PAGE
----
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Antwon Rose shooting: Funeral mourners honor black teen killed by police

Officer under investigation after fatal shooting
Officer under investigation after fatal shoot... 01:28

SWISSVALE, Pa. -- Mourners displayed signs reading "Justice for Antwon" and "#SayHisName" in the funeral procession Monday for a black Pennsylvania teenager fatally shot by a white police officer as he fled a traffic stop a week ago. The funeral for 17-year-old Antwon Rose was held in a school in the district he attended near Pittsburgh.

The messages in the windows of some of the cars were the only outward sign of protest after a week of demonstrations calling for the officer who shot Rose to be charged in the shooting. Protesters said there would be no demonstrations Monday out of respect for the family.

Some of the mourners heading into the service at the Woodland Hills Intermediate School wore purple, Rose's favorite color.

Protests over fatal police shooting of teen s... 02:03

The funeral program included a poem Rose wrote just weeks before he was killed. In it, he wrote about being "confused and afraid" and wondering what path his life would take. 

"I see mothers bury their sons," he wrote. "I want my mom to never feel that pain." 

Rose was an avid skater and skier who also played the saxophone. 

Rose was killed Tuesday after police in the town of East Pittsburgh stopped a car officials say matched a vehicle wanted in a shooting in a nearby town. The shooting remains under investigation. No charges have been filed.

The boy's mother, Michelle Kenney, told ABC News in an interview during the weekend that the officer "murdered my son in cold blood."

"If he has a son, I pray his heart never has to hurt the way mine does," Kenney said. "But I think he should pay for taking my son's life."

The case is among several across the country in recent years that have ignited a national debate over race and policing.

Officer Michael Rosfeld, who shot Rose, is on administrative leave. Rose was a passenger in a car pulled over by Rosfeld because police said it matched the description of a car wanted in a shooting in a nearby town.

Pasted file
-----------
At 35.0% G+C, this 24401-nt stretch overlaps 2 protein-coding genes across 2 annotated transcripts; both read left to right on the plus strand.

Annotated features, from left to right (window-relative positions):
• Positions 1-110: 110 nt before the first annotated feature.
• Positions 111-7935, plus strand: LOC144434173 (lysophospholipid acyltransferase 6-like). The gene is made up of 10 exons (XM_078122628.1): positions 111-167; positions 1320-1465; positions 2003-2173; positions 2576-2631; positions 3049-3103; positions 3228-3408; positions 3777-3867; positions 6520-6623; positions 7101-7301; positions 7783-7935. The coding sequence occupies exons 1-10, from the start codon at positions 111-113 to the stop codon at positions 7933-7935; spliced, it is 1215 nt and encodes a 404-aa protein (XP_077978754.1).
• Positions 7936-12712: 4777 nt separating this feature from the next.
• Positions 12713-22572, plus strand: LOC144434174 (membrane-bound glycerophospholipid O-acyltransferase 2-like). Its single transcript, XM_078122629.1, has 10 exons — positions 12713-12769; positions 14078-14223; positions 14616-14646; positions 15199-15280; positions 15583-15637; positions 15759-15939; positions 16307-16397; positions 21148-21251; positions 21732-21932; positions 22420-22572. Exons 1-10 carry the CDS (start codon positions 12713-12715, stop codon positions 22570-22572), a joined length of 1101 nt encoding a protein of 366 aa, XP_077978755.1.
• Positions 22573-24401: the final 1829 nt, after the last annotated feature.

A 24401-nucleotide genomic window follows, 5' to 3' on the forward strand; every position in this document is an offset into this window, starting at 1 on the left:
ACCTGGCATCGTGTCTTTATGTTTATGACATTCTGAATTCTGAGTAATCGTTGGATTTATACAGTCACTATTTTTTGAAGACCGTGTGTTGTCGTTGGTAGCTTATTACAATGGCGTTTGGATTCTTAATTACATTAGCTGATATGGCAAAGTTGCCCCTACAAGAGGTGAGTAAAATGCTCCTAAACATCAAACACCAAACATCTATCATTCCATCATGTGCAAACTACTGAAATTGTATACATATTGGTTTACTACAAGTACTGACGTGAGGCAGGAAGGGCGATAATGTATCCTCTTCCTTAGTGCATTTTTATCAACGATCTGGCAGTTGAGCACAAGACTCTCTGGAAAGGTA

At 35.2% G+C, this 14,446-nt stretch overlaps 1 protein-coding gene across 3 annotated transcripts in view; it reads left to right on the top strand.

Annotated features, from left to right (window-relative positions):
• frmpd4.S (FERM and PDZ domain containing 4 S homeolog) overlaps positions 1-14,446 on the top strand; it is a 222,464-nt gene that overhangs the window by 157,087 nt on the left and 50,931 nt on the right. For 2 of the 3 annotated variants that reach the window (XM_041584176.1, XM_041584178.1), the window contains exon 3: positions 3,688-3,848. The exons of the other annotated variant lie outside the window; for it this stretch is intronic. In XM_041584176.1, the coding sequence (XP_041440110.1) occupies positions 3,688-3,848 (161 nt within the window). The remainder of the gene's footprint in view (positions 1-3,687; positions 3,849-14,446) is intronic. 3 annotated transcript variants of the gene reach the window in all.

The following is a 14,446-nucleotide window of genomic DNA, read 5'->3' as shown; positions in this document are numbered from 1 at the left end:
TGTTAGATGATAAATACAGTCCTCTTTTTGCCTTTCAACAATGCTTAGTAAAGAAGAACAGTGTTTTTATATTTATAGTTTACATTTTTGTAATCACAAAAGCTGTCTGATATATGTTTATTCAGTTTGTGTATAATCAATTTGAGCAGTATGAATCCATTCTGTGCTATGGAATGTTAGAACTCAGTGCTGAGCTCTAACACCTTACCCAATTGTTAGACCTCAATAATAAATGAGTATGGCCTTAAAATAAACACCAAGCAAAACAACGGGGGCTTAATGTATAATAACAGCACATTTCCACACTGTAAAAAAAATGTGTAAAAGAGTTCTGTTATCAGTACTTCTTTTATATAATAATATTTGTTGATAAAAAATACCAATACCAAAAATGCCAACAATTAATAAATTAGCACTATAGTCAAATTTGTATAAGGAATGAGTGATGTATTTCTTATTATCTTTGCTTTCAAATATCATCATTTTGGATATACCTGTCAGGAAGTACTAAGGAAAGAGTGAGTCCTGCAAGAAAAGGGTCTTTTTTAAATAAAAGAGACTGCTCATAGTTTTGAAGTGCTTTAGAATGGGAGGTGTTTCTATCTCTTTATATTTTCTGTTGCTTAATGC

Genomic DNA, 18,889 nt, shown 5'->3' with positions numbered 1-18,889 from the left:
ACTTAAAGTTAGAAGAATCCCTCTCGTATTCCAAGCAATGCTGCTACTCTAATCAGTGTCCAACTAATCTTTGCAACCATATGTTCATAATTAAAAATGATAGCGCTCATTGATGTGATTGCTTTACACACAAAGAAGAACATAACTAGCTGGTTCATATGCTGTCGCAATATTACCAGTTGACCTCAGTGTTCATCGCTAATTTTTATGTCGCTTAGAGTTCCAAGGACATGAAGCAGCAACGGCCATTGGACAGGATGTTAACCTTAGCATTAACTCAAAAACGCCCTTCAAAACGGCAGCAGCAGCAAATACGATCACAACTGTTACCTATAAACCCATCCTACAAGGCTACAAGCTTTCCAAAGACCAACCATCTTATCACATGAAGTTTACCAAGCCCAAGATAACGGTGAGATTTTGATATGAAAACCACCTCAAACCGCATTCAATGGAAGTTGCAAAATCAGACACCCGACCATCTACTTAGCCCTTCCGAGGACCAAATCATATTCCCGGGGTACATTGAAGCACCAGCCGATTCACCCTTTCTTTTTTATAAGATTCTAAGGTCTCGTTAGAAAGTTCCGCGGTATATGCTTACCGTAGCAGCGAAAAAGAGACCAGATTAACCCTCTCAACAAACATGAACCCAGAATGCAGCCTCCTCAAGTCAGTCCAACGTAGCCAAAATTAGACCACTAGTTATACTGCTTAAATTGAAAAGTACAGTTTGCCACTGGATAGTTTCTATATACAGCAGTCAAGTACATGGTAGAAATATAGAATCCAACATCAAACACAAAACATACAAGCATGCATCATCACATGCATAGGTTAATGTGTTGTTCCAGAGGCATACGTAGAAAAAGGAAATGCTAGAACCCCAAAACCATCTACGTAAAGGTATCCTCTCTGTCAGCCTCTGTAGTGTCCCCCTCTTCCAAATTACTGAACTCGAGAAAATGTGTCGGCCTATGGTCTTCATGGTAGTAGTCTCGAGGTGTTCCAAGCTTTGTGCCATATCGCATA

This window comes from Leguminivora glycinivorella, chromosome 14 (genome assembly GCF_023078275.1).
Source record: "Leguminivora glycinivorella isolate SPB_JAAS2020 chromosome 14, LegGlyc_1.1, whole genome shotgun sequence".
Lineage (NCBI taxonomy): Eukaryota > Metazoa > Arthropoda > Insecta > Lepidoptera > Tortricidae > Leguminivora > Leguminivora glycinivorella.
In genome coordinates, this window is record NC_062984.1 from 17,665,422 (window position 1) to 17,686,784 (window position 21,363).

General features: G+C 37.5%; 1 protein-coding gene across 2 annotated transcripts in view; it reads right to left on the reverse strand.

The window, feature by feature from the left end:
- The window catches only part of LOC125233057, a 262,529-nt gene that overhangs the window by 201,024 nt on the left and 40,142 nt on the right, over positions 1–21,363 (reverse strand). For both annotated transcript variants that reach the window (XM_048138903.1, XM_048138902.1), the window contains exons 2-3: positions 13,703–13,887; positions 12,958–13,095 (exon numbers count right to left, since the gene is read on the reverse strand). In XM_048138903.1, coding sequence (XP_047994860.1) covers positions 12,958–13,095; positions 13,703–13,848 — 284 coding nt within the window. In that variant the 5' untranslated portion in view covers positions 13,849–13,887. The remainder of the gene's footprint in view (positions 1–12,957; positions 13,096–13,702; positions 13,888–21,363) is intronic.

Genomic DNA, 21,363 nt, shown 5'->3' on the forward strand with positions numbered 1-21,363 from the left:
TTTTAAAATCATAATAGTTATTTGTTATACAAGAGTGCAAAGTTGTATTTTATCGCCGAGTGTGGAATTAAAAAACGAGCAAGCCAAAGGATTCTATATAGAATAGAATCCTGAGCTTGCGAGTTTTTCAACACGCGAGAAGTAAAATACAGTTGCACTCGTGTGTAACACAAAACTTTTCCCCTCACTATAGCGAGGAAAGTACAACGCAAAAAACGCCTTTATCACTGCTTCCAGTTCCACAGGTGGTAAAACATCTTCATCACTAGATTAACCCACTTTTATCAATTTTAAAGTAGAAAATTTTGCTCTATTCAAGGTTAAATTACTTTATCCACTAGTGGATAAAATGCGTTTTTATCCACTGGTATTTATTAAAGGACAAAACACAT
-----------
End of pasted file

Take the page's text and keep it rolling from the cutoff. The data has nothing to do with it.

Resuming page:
As Rosfeld was taking the driver into custody, Rose and a second passenger fled. A video taken from a nearby house shows them running from the car.

Three gunshots can be heard, and the passengers can be seen either falling or crouching as they pass between houses. It is unclear from the video if Rosfeld yelled for them to stop.

Authorities said two handguns were retrieved from the car, and District Attorney Stephen Zappala said an empty gun clip was found in Rose's pocket.

Lawyers for his family have said no evidence has been produced to show Rose posed a threat to police.

Rosfeld told WTAE-TV last week he could not discuss the shooting but said he was getting a lot of support from law enforcement. He told the station he didn't know there was video of the fatal encounter.

Rosfeld told WTAE he had previously been employed with the Oakmont, Harmer and University of Pittsburgh police departments before joining the East Pittsburgh force. He had been officially sworn in as an officer hours before the shooting.

Rosfeld left his previous job with the University of Pittsburgh police about a month after prosecutors dropped a case against three men he'd filed charges against for allegedly fighting in a bar. Rosfeld, 30, left the university police department on Jan. 18 and was hired by the East Pittsburgh police in mid-May.

A university spokesman wouldn't comment to CBS News on Rosfeld's personnel record, saying the records had been turned over to Allegheny County police, which is investigating the shooting. He confirmed Rosfeld had been employed with the department from 2012 to 2018.

Rosfeld's attorney, Patrick Thomassey, told CBS News on Friday his client is "depressed and feels bad about what happened and that it was his first time ever firing his weapon as a police officer."

Allegheny County police Superintendent Coleman McDonough said the officers did not have body cameras or in-car cameras to record the incident. More than 19,000 people have signed a petition urging the East Pittsburgh police force to require the use of body cameras.

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